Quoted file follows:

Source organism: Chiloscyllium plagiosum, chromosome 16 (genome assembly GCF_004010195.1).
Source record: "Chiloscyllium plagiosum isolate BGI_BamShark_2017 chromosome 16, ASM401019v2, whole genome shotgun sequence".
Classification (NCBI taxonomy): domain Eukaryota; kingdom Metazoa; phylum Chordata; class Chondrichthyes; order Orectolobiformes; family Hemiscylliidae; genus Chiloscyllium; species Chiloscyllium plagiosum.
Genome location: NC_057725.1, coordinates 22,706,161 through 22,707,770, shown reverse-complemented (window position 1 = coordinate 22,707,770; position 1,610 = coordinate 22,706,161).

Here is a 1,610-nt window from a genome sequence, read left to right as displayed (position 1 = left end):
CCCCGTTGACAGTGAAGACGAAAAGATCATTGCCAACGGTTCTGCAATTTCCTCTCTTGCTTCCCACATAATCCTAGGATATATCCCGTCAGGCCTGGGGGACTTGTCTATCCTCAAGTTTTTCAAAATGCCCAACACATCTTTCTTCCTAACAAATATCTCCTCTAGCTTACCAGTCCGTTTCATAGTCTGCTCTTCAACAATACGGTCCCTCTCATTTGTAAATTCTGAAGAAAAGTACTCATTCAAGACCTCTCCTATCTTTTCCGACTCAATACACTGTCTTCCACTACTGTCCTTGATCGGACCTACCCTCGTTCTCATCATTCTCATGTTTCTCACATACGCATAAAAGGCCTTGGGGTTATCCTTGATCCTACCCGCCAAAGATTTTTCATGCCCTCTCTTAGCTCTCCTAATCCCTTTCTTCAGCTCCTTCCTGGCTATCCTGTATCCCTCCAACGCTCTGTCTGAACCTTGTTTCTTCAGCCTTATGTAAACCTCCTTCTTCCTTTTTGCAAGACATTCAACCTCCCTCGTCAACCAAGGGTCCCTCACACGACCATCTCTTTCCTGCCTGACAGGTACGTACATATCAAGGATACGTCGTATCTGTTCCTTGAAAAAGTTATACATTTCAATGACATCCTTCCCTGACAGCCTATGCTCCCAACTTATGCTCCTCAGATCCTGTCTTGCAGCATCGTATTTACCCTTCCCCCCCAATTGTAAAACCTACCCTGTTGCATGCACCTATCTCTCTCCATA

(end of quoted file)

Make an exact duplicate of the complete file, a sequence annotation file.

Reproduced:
Source organism: Chiloscyllium plagiosum, chromosome 16 (genome assembly GCF_004010195.1).
Source record: "Chiloscyllium plagiosum isolate BGI_BamShark_2017 chromosome 16, ASM401019v2, whole genome shotgun sequence".
Classification (NCBI taxonomy): domain Eukaryota; kingdom Metazoa; phylum Chordata; class Chondrichthyes; order Orectolobiformes; family Hemiscylliidae; genus Chiloscyllium; species Chiloscyllium plagiosum.
Genome location: NC_057725.1, coordinates 22,706,161 through 22,707,770, shown reverse-complemented (window position 1 = coordinate 22,707,770; position 1,610 = coordinate 22,706,161).

Here is a 1,610-nt window from a genome sequence, read left to right as displayed (position 1 = left end):
CCCCGTTGACAGTGAAGACGAAAAGATCATTGCCAACGGTTCTGCAATTTCCTCTCTTGCTTCCCACATAATCCTAGGATATATCCCGTCAGGCCTGGGGGACTTGTCTATCCTCAAGTTTTTCAAAATGCCCAACACATCTTTCTTCCTAACAAATATCTCCTCTAGCTTACCAGTCCGTTTCATAGTCTGCTCTTCAACAATACGGTCCCTCTCATTTGTAAATTCTGAAGAAAAGTACTCATTCAAGACCTCTCCTATCTTTTCCGACTCAATACACTGTCTTCCACTACTGTCCTTGATCGGACCTACCCTCGTTCTCATCATTCTCATGTTTCTCACATACGCATAAAAGGCCTTGGGGTTATCCTTGATCCTACCCGCCAAAGATTTTTCATGCCCTCTCTTAGCTCTCCTAATCCCTTTCTTCAGCTCCTTCCTGGCTATCCTGTATCCCTCCAACGCTCTGTCTGAACCTTGTTTCTTCAGCCTTATGTAAACCTCCTTCTTCCTTTTTGCAAGACATTCAACCTCCCTCGTCAACCAAGGGTCCCTCACACGACCATCTCTTTCCTGCCTGACAGGTACGTACATATCAAGGATACGTCGTATCTGTTCCTTGAAAAAGTTATACATTTCAATGACATCCTTCCCTGACAGCCTATGCTCCCAACTTATGCTCCTCAGATCCTGTCTTGCAGCATCGTATTTACCCTTCCCCCCCAATTGTAAAACCTACCCTGTTGCATGCACCTATCTCTCTCCATA